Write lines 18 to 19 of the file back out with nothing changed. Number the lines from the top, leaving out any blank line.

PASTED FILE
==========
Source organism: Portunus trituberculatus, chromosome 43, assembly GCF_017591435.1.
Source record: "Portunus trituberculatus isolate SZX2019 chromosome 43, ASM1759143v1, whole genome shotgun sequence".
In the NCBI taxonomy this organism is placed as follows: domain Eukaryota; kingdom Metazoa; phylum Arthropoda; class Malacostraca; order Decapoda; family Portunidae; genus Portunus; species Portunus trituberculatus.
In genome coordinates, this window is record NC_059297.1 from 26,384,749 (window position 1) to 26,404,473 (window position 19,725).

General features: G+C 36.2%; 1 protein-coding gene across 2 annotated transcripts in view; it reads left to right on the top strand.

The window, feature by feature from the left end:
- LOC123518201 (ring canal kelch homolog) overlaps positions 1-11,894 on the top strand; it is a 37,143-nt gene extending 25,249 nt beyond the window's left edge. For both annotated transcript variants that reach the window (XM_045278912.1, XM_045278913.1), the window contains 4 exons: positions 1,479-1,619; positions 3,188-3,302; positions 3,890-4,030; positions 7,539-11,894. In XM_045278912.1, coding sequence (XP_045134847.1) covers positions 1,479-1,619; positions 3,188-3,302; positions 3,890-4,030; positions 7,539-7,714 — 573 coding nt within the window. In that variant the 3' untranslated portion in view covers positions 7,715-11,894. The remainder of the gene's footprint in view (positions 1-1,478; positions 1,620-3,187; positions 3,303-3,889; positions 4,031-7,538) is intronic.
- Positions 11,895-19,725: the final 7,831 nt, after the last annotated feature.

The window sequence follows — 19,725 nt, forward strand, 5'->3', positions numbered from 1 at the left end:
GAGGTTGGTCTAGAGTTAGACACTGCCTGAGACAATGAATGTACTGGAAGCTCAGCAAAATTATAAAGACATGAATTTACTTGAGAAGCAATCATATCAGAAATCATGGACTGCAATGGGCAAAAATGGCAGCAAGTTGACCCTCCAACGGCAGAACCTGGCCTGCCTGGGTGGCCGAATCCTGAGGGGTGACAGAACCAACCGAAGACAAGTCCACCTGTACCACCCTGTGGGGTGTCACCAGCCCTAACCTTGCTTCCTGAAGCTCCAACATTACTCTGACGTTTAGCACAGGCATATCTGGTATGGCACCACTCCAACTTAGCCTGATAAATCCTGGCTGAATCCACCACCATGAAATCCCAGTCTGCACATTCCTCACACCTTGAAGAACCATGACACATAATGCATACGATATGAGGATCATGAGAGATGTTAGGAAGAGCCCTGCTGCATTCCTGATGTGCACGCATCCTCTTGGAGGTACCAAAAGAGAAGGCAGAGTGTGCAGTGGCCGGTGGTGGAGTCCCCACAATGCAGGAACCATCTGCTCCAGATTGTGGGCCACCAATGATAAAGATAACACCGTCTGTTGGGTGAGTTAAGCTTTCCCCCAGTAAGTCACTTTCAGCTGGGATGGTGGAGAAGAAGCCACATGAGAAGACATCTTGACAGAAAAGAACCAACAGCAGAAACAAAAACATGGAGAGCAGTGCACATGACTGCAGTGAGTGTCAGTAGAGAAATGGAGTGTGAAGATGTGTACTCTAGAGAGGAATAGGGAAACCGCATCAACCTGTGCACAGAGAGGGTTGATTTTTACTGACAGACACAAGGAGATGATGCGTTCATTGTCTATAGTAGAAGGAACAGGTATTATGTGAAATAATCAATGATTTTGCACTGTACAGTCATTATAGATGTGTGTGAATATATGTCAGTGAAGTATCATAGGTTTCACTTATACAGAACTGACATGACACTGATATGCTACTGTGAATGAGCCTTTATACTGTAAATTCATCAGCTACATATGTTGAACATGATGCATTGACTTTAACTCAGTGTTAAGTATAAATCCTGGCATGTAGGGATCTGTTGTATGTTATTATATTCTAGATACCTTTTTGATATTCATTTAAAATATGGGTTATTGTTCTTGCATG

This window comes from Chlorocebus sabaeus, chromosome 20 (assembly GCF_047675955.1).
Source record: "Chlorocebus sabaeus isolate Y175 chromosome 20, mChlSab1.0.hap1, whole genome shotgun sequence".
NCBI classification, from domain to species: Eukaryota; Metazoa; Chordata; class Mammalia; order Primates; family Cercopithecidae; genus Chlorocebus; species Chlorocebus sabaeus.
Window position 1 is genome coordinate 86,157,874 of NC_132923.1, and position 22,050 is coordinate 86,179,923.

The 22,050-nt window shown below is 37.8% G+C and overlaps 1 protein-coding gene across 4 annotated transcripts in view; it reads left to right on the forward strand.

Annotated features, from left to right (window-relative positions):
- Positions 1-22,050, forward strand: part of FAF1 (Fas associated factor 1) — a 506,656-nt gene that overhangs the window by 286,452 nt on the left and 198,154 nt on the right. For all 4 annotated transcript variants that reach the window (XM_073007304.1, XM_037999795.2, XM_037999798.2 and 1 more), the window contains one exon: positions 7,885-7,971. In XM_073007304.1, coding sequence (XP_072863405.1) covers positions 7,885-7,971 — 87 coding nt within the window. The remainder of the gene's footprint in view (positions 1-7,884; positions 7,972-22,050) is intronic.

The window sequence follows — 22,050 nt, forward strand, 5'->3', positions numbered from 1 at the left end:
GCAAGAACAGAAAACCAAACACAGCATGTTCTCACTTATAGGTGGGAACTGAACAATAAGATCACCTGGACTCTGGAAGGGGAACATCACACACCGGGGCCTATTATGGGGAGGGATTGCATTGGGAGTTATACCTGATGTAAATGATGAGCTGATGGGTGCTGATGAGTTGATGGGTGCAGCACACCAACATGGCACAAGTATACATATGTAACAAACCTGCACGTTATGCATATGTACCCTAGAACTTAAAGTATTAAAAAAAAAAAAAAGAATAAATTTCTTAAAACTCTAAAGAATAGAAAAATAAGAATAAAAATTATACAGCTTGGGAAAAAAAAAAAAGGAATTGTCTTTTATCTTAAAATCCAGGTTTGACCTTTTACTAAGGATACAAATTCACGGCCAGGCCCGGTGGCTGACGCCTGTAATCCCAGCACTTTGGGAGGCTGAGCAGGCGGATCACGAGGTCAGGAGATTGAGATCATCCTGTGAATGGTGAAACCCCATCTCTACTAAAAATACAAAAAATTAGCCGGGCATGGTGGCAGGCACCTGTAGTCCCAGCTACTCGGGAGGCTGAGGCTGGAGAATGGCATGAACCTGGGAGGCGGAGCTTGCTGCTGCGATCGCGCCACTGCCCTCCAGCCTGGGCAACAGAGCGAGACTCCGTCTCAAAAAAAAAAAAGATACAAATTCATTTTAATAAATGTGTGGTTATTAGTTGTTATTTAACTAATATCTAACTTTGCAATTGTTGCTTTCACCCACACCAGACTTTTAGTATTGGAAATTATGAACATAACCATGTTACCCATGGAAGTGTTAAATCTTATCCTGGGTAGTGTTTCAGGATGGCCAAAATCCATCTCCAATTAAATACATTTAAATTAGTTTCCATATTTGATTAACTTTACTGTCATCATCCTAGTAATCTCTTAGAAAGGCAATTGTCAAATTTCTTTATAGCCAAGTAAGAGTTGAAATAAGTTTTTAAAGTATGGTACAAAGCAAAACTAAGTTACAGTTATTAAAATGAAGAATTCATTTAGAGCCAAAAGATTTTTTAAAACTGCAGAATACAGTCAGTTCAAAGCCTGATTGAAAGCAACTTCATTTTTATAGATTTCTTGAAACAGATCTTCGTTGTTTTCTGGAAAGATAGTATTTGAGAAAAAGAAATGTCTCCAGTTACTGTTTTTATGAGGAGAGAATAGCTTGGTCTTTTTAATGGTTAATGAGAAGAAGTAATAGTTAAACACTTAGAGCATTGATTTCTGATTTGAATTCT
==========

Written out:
The window sequence follows — 22,050 nt, forward strand, 5'->3', positions numbered from 1 at the left end:
GCAAGAACAGAAAACCAAACACAGCATGTTCTCACTTATAGGTGGGAACTGAACAATAAGATCACCTGGACTCTGGAAGGGGAACATCACACACCGGGGCCTATTATGGGGAGGGATTGCATTGGGAGTTATACCTGATGTAAATGATGAGCTGATGGGTGCTGATGAGTTGATGGGTGCAGCACACCAACATGGCACAAGTATACATATGTAACAAACCTGCACGTTATGCATATGTACCCTAGAACTTAAAGTATTAAAAAAAAAAAAAAGAATAAATTTCTTAAAACTCTAAAGAATAGAAAAATAAGAATAAAAATTATACAGCTTGGGAAAAAAAAAAAAGGAATTGTCTTTTATCTTAAAATCCAGGTTTGACCTTTTACTAAGGATACAAATTCACGGCCAGGCCCGGTGGCTGACGCCTGTAATCCCAGCACTTTGGGAGGCTGAGCAGGCGGATCACGAGGTCAGGAGATTGAGATCATCCTGTGAATGGTGAAACCCCATCTCTACTAAAAATACAAAAAATTAGCCGGGCATGGTGGCAGGCACCTGTAGTCCCAGCTACTCGGGAGGCTGAGGCTGGAGAATGGCATGAACCTGGGAGGCGGAGCTTGCTGCTGCGATCGCGCCACTGCCCTCCAGCCTGGGCAACAGAGCGAGACTCCGTCTCAAAAAAAAAAAAGATACAAATTCATTTTAATAAATGTGTGGTTATTAGTTGTTATTTAACTAATATCTAACTTTGCAATTGTTGCTTTCACCCACACCAGACTTTTAGTATTGGAAATTATGAACATAACCATGTTACCCATGGAAGTGTTAAATCTTATCCTGGGTAGTGTTTCAGGATGGCCAAAATCCATCTCCAATTAAATACATTTAAATTAGTTTCCATATTTGATTAACTTTACTGTCATCATCCTAGTAATCTCTTAGAAAGGCAATTGTCAAATTTCTTTATAGCCAAGTAAGAGTTGAAATAAGTTTTTAAAGTATGGTACAAAGCAAAACTAAGTTACAGTTATTAAAATGAAGAATTCATTTAGAGCCAAAAGATTTTTTAAAACTGCAGAATACAGTCAGTTCAAAGCCTGATTGAAAGCAACTTCATTTTTATAGATTTCTTGAAACAGATCTTCGTTGTTTTCTGGAAAGATAGTATTTGAGAAAAAGAAATGTCTCCAGTTACTGTTTTTATGAGGAGAGAATAGCTTGGTCTTTTTAATGGTTAATGAGAAGAAGTAATAGTTAAACACTTAGAGCATTGATTTCTGATTTGAATTCT